Reading Time: < 1 minute Iceland's footlong vegan sausage roll is aimed at flexitarians as well as vegans
Reading Time: < 1 minute

Frozen foods supermarket Iceland has launched footlong vegan sausage rolls.

The retail giant describes the pastries as ‘the ultimate snack for vegans and flexitarians alike’.

Available in a pack of two, the rolls cost £1.50 – which works out as just 75p each. They are available in-store and online now.

Iceland vegan options

The rolls are not Iceland’s only vegan options. Like other major retailers, the store has been expanding its animal-free range in a bid to meet skyrocketing demand.

This month also sees the launch of Iceland’s No Chick Southern Fried Strips (£3.00, 450g) – bitesize pieces of vegan chicken coated in breadcrumbs.

Another recent launch includes freezer packs of Greggs’ vegan sausage rolls and steak bakes, which are also available now.

Iceland recently launched frozen Greggs vegan sausage rolls Credit: Supplied

‘They wanted more’

Iceland’s vegan offering has become somewhat iconic since the launch of its No Bull Burger in April 2018. The patty went on to outsell the store’s Wagyu beef burger.

In October of that year, the retailer massively expanded its plant-based offering, with head chef Neil Nugent noting ‘it’s clear our customers want more from us’.

Growing vegan food market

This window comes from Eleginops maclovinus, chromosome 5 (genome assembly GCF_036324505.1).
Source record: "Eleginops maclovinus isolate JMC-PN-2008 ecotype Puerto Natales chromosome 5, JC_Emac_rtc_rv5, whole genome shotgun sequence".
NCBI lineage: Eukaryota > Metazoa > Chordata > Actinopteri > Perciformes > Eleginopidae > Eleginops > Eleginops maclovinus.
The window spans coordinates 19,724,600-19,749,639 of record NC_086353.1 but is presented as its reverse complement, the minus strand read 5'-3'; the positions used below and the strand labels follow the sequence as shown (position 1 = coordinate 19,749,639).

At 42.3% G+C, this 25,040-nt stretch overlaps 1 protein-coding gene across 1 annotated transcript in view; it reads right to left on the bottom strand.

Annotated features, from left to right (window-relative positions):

Speaking to the Guardian he added: “We had tremendous success with the No Bull Burger. 

“In creating this range, we have embraced the nation’s love for alternative plant-based foods in an innovative and exciting way.

“The growth of the vegan food market in the UK has been rapid, with 56 percent of adults now saying that they are adopting vegan behavior when conducting their supermarket shop.”

Maria Chiorando

Maria is a news and features writer for Plant Based News. As a former magazine editor, newspaper reporter, and features writer, her work has been published by The Guardian, The Huffington Post, and various regional newspapers, as well as Vegan Life magazine and Vegan Trade Journal. She has interviewed a huge range of people, from Prime Ministers to authors, activists, pop stars and actors, and enjoys the varied range of topics writing for PBN allows her to tackle. She was previously the editor of Plant Based News for over 3 years.